|Leukopenia||20 (55.6)||17 (56.7)|
|Thrombocytopenia||9 (25.0)||8 (26.7)|
|Anemia||10 (27.8)||9 (30.0)|
According to the test report from the clinical laboratory, the upper normal limits (UNL) of the test variables were: Pro-GRP 43ng/L, NSE 15.2ng/ml, CEA 5ng/ml, Cyfra21-1 3.3ng/ml, CA125 35U/ml, and CA153 25U/ml. We analyzed the tumor markers in 30 first-line patients, and found that the basal levels of Pro-GRP and NSE were elevated in more than 90% of the patients; Cyfra21-1 and CA153 were not changed or slightly elevated; CEA and CA125 were increased in 46% and 52% of the patients. These results suggested that Pro-GRP and NSE were the most sensitive indicators of small cell lung cancer.
Studies have shown that Lobaplatin has various advantages as a drug, including potent antineoplastic activities, no significant nephrotoxicity or neurotoxicity , and no cross-resistance with cisplatin . Preclinical study has demonstrated that Lobaplatin had significant antitumor activity against NSCLC both in vitro and in vivo . In phase II clinical trials, Lobaplatin exhibited an active anti-tumor activity in multiple solid tumors, such as hepatocellular carcinoma , breast cancer , and metastatic nasopharyngeal cancer (NPC)[15, 16].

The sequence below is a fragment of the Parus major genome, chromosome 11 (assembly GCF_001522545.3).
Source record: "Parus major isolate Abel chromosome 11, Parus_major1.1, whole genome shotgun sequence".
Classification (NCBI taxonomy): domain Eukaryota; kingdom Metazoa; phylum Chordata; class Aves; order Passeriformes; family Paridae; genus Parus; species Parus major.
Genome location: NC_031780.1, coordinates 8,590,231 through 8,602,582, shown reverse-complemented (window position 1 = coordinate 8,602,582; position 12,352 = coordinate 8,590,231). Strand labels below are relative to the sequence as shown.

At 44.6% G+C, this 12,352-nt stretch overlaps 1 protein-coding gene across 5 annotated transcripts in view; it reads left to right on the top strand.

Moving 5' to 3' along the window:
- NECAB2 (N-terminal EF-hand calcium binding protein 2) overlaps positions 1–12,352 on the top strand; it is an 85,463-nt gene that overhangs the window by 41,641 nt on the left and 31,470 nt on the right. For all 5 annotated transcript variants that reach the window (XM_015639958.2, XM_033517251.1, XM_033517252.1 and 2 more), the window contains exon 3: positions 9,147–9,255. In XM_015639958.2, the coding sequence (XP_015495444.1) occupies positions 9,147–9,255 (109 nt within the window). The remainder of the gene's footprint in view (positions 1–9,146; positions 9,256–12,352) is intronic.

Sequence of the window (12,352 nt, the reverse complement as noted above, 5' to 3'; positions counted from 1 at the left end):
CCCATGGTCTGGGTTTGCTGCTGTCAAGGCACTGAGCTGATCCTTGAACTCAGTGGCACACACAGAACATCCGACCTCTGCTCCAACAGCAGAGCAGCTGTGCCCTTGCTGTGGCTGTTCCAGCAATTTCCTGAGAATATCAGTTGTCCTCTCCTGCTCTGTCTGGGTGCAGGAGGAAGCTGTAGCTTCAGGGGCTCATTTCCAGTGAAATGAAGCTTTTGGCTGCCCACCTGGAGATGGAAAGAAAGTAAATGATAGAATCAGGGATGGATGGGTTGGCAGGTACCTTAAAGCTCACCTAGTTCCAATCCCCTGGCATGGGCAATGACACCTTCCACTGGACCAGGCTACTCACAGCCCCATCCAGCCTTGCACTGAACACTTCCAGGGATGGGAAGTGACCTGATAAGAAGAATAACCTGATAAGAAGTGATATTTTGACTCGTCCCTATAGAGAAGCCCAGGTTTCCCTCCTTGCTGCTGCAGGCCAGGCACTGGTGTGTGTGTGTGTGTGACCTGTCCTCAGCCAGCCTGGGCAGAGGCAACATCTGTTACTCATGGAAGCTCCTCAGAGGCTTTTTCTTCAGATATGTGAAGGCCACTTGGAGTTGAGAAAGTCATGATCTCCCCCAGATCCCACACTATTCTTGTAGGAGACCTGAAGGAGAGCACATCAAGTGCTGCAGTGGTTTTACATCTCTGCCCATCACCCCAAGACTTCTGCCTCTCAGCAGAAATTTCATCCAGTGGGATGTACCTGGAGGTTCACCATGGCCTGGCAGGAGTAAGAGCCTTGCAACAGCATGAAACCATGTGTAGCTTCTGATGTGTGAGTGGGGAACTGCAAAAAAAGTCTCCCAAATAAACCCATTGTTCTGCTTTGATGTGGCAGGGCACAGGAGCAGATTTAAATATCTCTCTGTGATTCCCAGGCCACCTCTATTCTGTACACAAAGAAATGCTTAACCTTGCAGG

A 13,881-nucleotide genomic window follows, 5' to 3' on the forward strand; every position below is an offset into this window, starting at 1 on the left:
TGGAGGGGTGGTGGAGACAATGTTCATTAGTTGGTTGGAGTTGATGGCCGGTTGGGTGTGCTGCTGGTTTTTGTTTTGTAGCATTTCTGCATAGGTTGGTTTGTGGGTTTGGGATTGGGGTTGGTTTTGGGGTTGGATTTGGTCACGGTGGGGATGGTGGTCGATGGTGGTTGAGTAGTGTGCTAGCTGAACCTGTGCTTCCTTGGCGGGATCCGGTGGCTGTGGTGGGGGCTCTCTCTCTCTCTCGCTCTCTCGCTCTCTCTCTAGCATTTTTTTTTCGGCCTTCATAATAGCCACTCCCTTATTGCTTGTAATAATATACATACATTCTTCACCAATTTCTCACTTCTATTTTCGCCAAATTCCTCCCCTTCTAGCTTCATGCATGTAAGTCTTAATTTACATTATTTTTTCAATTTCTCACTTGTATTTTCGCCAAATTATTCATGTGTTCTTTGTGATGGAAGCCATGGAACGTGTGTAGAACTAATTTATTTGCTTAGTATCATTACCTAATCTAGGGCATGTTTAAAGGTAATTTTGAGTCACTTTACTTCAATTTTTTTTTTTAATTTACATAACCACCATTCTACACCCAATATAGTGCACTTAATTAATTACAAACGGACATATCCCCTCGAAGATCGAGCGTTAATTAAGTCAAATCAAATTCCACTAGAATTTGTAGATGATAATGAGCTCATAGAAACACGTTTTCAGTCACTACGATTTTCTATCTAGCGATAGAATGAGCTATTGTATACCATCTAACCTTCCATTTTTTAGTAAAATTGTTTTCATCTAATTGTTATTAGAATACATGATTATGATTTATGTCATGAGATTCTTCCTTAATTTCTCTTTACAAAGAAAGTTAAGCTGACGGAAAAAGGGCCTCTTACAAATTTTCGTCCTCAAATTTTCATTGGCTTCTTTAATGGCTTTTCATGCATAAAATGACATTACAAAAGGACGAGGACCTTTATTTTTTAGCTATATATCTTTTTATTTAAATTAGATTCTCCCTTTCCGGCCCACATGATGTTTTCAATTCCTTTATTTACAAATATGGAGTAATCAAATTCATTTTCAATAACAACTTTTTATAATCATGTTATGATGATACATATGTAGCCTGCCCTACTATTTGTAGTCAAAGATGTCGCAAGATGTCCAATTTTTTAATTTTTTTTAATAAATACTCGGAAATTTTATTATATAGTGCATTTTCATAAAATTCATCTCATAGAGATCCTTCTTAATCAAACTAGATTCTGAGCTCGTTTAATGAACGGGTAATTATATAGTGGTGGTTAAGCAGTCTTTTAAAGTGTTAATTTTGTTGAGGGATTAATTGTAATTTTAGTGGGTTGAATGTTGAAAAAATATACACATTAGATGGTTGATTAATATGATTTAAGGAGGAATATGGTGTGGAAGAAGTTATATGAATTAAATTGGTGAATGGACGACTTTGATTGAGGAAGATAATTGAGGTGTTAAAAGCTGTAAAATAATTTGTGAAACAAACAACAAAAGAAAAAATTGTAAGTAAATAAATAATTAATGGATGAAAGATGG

The outcomes of ES-SCLC patients are often dismal, with median overall survival less than 10 months and 5-year survival <5% . Currently, the choice of first-line treatment for ES-SCLC is four to six cycles of etoposide combined with a platinum salt (cisplatin or carboplatin), which results in a median survival of 8 to 10 months . Combination chemotherapy of irinotecan and cisplatin for ES-SCLC leads to equal or better survival than etoposide and cisplatin, with a median survival of 9.3-12.8 months [19, 20]. In our study, the median OS for the first-line patients was 13.0 months. To our best knowledge, this is the first overall survival data of Lobaplatin in SCLC. Our results demonstrated that the EL regimen was better than or equal to previous standard regimens in terms of OS. However, due to the small patient number in our study, we still need to wait for the final OS results of the phase III study on Lobaplatin and etoposide for ES-SCLC , as well as the final data of this multicenter Phase IV study.